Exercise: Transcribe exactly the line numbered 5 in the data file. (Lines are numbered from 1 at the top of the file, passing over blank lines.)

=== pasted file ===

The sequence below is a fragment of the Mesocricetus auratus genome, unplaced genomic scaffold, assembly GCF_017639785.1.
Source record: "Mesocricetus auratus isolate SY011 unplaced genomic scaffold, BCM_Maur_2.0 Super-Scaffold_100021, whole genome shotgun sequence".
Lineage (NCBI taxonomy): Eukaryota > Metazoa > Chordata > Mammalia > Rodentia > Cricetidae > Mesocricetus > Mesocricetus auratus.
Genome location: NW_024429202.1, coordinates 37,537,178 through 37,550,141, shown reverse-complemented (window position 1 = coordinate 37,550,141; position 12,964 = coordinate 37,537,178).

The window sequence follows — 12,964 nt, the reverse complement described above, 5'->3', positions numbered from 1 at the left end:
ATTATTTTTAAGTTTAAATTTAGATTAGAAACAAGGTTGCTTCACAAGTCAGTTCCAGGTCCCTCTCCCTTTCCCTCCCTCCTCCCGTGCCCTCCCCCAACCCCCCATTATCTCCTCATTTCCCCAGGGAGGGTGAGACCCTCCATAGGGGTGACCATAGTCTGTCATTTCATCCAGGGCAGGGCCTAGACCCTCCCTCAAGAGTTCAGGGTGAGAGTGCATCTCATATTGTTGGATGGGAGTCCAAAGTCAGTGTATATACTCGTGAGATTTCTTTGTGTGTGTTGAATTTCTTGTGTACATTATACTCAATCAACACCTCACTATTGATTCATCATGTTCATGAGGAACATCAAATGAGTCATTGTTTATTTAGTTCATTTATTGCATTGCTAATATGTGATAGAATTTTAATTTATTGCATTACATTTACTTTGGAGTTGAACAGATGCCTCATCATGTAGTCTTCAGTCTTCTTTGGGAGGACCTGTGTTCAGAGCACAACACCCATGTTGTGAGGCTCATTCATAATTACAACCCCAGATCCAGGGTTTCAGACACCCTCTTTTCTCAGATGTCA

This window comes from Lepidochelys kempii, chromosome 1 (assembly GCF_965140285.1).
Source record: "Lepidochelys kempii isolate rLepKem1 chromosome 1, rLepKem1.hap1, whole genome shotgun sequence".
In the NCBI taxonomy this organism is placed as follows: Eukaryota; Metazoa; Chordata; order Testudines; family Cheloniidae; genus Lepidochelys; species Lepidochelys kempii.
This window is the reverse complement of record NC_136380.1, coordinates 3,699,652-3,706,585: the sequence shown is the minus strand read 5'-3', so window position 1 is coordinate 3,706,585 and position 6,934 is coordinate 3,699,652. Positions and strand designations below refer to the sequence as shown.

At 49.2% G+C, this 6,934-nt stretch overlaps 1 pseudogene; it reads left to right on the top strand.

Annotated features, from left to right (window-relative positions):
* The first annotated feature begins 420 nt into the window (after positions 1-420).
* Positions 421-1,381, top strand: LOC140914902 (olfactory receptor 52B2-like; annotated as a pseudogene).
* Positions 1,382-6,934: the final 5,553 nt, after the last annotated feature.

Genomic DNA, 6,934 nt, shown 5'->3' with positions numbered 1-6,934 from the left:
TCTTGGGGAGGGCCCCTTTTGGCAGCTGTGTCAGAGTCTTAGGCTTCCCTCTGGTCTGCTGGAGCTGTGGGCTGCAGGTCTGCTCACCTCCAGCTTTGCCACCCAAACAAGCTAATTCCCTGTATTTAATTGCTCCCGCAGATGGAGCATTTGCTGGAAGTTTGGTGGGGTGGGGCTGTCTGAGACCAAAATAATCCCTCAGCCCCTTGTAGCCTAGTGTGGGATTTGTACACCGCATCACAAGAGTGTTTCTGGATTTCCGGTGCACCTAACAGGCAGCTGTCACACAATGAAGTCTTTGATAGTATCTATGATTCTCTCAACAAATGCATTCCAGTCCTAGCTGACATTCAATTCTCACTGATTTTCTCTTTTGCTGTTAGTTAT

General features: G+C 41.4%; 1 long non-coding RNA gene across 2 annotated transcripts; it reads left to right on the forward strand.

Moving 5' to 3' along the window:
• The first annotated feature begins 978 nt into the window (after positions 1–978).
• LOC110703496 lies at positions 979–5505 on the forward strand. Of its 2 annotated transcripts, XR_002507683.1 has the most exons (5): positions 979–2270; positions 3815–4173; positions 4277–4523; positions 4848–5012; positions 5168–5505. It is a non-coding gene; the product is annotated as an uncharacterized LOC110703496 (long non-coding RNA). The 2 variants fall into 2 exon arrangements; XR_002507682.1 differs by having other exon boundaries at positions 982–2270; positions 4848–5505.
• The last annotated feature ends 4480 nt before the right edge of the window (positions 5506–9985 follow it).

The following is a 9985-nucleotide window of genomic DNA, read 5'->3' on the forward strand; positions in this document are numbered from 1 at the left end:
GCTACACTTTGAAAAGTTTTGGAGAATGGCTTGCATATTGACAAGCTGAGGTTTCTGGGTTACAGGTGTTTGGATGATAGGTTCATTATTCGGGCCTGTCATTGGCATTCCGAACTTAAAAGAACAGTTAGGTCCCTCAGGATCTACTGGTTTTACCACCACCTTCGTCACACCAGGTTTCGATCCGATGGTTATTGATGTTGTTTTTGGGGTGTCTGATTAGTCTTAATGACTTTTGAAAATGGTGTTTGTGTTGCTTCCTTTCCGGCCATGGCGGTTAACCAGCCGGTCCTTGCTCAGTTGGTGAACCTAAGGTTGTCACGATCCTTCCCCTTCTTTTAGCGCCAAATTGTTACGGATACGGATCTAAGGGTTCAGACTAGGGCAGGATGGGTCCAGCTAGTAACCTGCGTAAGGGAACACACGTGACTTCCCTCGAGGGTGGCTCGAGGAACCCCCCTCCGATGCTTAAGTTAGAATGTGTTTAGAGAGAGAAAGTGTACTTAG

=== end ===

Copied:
The window sequence follows — 12,964 nt, the reverse complement described above, 5'->3', positions numbered from 1 at the left end: